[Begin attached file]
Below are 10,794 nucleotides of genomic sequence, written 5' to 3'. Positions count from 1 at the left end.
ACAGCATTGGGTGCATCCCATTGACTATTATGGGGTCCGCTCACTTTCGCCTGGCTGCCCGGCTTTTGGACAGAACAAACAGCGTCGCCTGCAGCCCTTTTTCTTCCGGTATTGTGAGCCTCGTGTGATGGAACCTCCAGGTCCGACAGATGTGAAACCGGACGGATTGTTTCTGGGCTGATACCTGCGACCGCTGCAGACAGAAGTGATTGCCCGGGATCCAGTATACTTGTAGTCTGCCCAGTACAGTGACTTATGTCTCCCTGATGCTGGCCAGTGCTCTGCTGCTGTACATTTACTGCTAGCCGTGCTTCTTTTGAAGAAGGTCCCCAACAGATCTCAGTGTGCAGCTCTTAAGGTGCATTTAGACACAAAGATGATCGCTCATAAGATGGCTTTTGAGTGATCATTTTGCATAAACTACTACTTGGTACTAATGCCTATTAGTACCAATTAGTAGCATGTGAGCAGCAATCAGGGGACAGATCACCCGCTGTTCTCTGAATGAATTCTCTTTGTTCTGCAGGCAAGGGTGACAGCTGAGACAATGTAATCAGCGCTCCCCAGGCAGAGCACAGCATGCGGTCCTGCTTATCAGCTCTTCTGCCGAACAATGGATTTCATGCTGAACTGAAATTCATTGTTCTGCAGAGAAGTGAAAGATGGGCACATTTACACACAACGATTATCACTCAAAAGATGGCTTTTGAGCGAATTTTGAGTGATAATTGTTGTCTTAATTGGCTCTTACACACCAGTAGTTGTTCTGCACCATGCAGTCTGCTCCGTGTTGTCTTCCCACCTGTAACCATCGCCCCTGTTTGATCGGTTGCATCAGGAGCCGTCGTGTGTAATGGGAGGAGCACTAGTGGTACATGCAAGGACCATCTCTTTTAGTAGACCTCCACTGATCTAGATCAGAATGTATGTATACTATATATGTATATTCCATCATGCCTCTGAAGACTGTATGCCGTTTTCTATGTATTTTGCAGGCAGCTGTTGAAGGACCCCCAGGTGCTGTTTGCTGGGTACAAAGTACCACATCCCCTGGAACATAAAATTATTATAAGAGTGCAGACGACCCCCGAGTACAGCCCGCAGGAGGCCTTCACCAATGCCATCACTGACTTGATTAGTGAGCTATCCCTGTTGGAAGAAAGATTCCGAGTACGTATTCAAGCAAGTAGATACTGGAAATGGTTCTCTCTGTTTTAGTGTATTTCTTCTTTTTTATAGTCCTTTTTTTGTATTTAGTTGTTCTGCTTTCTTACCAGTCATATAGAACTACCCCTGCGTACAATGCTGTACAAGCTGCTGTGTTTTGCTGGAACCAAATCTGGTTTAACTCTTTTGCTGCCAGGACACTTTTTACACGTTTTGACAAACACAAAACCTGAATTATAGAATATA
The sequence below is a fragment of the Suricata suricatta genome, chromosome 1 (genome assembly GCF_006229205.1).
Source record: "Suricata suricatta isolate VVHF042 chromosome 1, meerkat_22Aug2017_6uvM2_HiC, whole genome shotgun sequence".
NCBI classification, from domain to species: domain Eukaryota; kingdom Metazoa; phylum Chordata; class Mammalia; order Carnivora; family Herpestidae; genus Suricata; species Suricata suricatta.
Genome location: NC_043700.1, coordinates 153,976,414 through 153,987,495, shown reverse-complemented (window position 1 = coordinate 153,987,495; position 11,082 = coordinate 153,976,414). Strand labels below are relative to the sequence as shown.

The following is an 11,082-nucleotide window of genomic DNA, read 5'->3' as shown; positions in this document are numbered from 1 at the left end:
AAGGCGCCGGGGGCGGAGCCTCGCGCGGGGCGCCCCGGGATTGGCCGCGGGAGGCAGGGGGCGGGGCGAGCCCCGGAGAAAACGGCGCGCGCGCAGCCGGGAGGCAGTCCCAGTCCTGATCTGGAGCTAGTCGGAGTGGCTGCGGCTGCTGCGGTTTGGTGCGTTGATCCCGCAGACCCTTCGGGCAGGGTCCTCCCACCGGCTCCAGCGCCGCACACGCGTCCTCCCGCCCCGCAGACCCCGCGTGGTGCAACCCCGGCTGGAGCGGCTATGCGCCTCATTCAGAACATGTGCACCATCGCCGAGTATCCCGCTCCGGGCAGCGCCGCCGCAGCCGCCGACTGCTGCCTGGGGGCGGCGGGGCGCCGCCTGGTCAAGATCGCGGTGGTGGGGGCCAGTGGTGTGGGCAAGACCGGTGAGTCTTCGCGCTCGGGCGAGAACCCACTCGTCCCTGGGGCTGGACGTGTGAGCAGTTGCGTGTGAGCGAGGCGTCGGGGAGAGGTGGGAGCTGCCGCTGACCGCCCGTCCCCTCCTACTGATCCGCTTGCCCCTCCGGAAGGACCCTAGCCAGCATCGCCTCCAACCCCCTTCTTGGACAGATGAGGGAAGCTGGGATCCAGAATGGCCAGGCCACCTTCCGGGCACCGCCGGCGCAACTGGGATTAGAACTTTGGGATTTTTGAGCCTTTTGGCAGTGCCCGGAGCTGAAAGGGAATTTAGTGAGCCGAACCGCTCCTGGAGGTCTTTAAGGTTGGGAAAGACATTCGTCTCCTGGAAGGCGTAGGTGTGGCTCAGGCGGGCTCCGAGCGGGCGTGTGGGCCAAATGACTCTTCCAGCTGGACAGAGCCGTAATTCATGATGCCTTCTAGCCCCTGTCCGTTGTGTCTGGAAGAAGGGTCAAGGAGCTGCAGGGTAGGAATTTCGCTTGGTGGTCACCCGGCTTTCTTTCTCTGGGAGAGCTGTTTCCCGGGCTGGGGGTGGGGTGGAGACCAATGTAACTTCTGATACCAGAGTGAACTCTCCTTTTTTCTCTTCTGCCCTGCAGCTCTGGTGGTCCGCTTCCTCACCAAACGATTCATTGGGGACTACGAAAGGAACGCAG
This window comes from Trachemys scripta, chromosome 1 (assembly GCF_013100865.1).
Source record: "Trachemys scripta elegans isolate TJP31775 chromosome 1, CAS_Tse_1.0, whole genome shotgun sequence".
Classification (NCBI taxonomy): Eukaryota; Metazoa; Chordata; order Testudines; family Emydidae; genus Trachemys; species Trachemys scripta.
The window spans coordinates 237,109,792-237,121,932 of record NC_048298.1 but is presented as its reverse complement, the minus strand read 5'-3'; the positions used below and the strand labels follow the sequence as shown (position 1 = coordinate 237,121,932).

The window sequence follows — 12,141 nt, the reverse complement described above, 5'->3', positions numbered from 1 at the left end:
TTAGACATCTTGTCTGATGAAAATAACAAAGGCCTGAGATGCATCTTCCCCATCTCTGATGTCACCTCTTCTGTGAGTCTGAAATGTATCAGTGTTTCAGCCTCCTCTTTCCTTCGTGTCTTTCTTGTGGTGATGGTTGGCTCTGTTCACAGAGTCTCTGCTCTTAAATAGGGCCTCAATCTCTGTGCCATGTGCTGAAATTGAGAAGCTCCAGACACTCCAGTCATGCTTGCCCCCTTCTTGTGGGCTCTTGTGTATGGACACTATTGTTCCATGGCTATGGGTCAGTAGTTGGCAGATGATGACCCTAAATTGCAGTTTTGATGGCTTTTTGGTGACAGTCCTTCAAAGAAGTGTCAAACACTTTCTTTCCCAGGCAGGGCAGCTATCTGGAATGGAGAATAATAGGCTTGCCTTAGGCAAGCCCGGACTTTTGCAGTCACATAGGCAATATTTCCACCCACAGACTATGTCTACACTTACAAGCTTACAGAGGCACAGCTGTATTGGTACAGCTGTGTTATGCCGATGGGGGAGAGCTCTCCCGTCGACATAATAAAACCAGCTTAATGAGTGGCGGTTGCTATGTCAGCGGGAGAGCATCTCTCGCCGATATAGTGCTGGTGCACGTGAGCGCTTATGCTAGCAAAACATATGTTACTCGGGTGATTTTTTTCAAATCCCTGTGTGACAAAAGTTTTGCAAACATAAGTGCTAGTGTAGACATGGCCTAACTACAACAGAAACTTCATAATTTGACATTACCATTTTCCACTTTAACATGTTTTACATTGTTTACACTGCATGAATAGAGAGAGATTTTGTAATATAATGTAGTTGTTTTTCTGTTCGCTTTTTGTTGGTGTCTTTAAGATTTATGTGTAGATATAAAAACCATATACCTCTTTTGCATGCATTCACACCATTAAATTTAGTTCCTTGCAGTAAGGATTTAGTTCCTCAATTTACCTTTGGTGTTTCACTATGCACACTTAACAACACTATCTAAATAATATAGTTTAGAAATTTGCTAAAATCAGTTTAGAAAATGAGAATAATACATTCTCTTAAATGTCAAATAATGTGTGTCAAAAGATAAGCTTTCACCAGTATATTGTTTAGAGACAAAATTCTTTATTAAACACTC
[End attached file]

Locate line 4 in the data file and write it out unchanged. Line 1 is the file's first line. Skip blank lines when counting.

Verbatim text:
Source record: "Suricata suricatta isolate VVHF042 chromosome 1, meerkat_22Aug2017_6uvM2_HiC, whole genome shotgun sequence".